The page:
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World's First Malaria Vaccine Expands Rollout

World's First Malaria Vaccine Expands Rollout | Virology News | Scoop.it
The results from a WHO pilot points to more countries in sub-Saharan Africa receiving the world's first malaria vaccine.
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Emerging Novel Reassortant Influenza A(H5N6) Viruses in Poultry and Humans, China, 2021

Emerging Novel Reassortant Influenza A(H5N6) Viruses in Poultry and Humans, China, 2021 | Virology News | Scoop.it
Emerging Novel Reassortant Influenza A(H5N6) Viruses in Poultry and Humans, China, 2021...
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Bird flu H5N1 spreads to foxes in US, 4 die –

Bird flu H5N1 spreads to foxes in US, 4 die – | Virology News | Scoop.it
New York:   Four red baby foxes in the US reportedly died in what is known as the first case of...
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Structure-based design of 5'-substituted 1,2,3-triazolylated oseltamivir derivatives as potent influenza neuraminidase inhibitors

Resistant viruses containing mutant neuraminidases (NAs) with diminished drug affinity continue to emerge, and new anti-influenza agents are urgently required.Several potent inhibitors targeting the hydrophobic 150-cavity of viral NAs have been developed by modifying the antiviral drugs, oseltamivi...
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From Outbreak to Near Disappearance: How Did Non-pharmaceutical Interventions Against COVID-19 Affect the Transmission of Influenza Virus?

Influenza shares the same putative transmission pathway with coronavirus disease 2019 (COVID-19), and causes tremendous morbidity and mortality annually globally.Since the transmission of COVID-19 in China, a series of non-pharmaceutical interventions (NPIs) against to the disease have been impleme...
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Estimating the life course of influenza A(H3N2) antibody responses from cross-sectional data

The immunity of a host population against specific influenza A strains can influence a number of important biological processes, from the emergence of new virus strains to the effectiveness of vaccination programmes.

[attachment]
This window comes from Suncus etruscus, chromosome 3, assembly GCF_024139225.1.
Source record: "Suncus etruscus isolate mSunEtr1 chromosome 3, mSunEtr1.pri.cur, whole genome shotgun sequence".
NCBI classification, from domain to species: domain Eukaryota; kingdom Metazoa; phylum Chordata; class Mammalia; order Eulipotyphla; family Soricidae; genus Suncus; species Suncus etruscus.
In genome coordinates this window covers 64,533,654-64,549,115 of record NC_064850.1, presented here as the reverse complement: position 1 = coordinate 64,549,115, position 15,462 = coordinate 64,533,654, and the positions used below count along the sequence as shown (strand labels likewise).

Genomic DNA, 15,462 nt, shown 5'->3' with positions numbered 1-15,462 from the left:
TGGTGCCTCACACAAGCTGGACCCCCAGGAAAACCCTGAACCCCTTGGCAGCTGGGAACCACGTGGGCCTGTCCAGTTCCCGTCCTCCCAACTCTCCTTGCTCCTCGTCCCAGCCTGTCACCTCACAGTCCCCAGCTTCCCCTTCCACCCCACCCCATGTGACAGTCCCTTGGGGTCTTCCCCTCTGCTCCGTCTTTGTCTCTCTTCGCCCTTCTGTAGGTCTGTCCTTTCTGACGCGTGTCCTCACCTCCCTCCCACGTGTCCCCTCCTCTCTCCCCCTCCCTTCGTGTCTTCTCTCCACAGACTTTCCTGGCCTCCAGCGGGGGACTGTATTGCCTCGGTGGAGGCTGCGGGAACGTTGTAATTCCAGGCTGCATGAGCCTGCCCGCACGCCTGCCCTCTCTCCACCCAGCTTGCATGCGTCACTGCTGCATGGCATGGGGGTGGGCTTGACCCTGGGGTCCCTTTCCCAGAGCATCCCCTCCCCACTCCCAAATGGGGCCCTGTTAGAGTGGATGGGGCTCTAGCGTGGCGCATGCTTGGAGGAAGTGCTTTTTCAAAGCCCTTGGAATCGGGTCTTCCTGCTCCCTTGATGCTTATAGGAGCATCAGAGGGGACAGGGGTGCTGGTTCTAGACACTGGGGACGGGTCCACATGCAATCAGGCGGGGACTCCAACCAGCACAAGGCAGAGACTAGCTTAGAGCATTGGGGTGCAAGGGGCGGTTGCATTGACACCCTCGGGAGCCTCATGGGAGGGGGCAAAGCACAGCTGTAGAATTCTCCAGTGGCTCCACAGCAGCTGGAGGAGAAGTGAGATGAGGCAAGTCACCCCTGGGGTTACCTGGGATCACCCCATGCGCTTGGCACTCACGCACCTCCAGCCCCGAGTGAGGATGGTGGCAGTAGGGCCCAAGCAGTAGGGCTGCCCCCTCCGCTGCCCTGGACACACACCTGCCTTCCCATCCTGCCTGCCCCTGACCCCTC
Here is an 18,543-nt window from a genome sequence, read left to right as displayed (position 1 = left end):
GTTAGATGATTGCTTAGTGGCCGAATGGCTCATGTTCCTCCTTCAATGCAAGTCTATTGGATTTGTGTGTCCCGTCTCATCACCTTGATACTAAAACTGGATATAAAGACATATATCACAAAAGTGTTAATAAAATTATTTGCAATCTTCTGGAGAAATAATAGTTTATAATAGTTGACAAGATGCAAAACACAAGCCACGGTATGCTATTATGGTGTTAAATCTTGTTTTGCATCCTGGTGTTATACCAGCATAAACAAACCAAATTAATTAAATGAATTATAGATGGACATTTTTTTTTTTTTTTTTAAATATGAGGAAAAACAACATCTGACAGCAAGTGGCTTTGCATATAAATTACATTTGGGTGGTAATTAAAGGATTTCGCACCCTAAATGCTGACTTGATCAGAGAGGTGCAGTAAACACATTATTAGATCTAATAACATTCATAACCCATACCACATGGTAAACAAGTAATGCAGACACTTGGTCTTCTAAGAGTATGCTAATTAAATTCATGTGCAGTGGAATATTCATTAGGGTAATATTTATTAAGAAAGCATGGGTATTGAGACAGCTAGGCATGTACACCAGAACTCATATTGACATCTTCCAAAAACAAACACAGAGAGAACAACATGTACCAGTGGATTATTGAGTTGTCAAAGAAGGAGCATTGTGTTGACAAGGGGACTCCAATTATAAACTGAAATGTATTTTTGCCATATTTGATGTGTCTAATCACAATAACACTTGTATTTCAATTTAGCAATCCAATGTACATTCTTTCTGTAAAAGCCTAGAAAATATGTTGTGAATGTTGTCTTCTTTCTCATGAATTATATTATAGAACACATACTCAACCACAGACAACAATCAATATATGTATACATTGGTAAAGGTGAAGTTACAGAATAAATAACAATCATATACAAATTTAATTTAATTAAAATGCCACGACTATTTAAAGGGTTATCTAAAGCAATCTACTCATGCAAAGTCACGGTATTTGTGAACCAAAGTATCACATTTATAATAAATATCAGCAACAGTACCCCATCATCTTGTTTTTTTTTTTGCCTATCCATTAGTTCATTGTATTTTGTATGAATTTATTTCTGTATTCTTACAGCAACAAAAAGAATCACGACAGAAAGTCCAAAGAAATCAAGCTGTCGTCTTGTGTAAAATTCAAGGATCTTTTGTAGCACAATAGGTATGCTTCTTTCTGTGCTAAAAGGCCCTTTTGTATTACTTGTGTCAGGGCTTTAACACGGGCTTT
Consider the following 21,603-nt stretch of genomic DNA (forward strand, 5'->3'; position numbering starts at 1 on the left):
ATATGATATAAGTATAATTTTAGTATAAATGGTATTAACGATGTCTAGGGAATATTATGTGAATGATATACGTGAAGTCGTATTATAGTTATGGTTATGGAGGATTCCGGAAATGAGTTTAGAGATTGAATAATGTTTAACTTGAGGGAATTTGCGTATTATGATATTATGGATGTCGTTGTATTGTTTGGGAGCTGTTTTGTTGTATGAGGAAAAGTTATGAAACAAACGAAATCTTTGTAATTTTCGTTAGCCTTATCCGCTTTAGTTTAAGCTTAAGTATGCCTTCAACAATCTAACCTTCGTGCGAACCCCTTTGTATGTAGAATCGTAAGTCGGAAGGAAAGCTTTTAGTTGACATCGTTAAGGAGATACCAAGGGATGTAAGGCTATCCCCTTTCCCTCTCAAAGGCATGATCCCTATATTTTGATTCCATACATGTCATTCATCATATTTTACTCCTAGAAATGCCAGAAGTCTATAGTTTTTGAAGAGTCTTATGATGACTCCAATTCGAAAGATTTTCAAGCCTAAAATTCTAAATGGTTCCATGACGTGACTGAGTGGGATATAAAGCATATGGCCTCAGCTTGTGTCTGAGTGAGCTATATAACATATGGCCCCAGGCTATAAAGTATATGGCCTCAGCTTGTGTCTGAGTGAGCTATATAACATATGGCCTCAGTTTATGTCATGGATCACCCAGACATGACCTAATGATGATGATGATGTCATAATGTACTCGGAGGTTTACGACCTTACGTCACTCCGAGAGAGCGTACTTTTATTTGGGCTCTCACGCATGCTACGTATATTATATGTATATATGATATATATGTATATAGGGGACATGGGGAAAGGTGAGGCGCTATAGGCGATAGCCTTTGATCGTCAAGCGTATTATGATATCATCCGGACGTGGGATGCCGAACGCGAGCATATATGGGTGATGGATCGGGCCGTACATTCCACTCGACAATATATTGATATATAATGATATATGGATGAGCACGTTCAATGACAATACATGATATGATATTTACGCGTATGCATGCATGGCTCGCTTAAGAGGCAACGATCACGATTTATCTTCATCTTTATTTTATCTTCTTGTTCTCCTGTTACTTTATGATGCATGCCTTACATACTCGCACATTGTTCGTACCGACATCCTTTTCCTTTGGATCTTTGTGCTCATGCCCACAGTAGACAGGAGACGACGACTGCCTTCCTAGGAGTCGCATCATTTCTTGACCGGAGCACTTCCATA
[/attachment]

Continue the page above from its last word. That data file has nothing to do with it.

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Africa’s first Covid-19 vaccine factory has not received a single order 

Africa’s first Covid-19 vaccine factory has not received a single order  | Virology News | Scoop.it
Throughout the coronavirus pandemic, many African countries have lagged far behind much of the world in getting their people vaccinated — and some countries have had difficulty distributing what doses they did get.
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Left-Handed Nanoparticle Adjuvant Boosts Flu Vaccine Efficacy in Mice by 25%

Left-Handed Nanoparticle Adjuvant Boosts Flu Vaccine Efficacy in Mice by 25% | Virology News | Scoop.it
Tests on human immune cells showed that chiral nanoparticles induced an immune response even in the absence of antigen.
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Aspen In Talks With African Leaders on Low Covid Vaccine Orders - BNN Bloomberg

Aspen In Talks With African Leaders on Low Covid Vaccine Orders - BNN Bloomberg | Virology News | Scoop.it
Aspen Pharmacare Holdings Ltd. is in talks with African leaders about how to raise demand for Covid-19 vaccines after the continent’s biggest drugmaker warned a lack of orders may force it to stop making the shots.
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NJ homeowners need to get rid of bird feeders immediately

NJ homeowners need to get rid of bird feeders immediately | Virology News | Scoop.it
Wildlife researchers say there’s an outbreak of bird flu. Your bird feeder is helping spread it.
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Serum Stops Making Covid Vaccines With 200 Million Doses Spare

Serum Stops Making Covid Vaccines With 200 Million Doses Spare | Virology News | Scoop.it
(Bloomberg) -- Serum Institute of India Ltd., the world’s largest vaccine manufacturer and a key supplier of Covid-19 inoculations to developing countries, has stopped making fresh batches of shots after its stockpile grew to 200 million doses amid a global supply glut.
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How the lessons of COVID-19 might apply to containing avian influenza 

How the lessons of COVID-19 might apply to containing avian influenza  | Virology News | Scoop.it
Avian influenza is spreading quickly across Canada, resulting in poultry flocks being culled and farmers seeing their livelihoods threatened. Chicken farmers Ray Nickel and Peggy Ife explain how their farms have been affected by the virus.